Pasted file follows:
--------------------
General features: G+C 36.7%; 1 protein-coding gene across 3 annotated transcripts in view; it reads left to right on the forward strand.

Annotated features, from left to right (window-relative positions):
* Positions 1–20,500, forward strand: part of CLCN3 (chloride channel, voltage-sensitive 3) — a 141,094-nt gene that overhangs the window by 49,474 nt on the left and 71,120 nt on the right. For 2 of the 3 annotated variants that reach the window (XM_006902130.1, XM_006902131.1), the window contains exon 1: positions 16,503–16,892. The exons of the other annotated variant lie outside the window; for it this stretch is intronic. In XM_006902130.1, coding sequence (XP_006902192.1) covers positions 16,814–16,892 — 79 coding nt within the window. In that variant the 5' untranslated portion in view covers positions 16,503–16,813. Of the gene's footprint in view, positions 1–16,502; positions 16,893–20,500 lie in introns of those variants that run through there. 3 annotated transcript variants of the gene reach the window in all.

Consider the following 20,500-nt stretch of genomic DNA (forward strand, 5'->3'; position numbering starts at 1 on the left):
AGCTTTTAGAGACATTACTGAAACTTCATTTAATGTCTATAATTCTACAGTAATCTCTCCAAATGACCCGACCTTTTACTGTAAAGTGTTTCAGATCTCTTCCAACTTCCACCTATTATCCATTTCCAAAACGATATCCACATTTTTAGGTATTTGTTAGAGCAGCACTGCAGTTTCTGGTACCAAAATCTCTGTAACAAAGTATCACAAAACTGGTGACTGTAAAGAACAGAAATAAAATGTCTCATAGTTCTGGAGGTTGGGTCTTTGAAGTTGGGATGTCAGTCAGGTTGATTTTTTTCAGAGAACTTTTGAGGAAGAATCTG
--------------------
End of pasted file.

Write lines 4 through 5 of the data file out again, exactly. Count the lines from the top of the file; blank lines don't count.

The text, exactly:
Consider the following 20,500-nt stretch of genomic DNA (forward strand, 5'->3'; position numbering starts at 1 on the left):
AGCTTTTAGAGACATTACTGAAACTTCATTTAATGTCTATAATTCTACAGTAATCTCTCCAAATGACCCGACCTTTTACTGTAAAGTGTTTCAGATCTCTTCCAACTTCCACCTATTATCCATTTCCAAAACGATATCCACATTTTTAGGTATTTGTTAGAGCAGCACTGCAGTTTCTGGTACCAAAATCTCTGTAACAAAGTATCACAAAACTGGTGACTGTAAAGAACAGAAATAAAATGTCTCATAGTTCTGGAGGTTGGGTCTTTGAAGTTGGGATGTCAGTCAGGTTGATTTTTTTCAGAGAACTTTTGAGGAAGAATCTG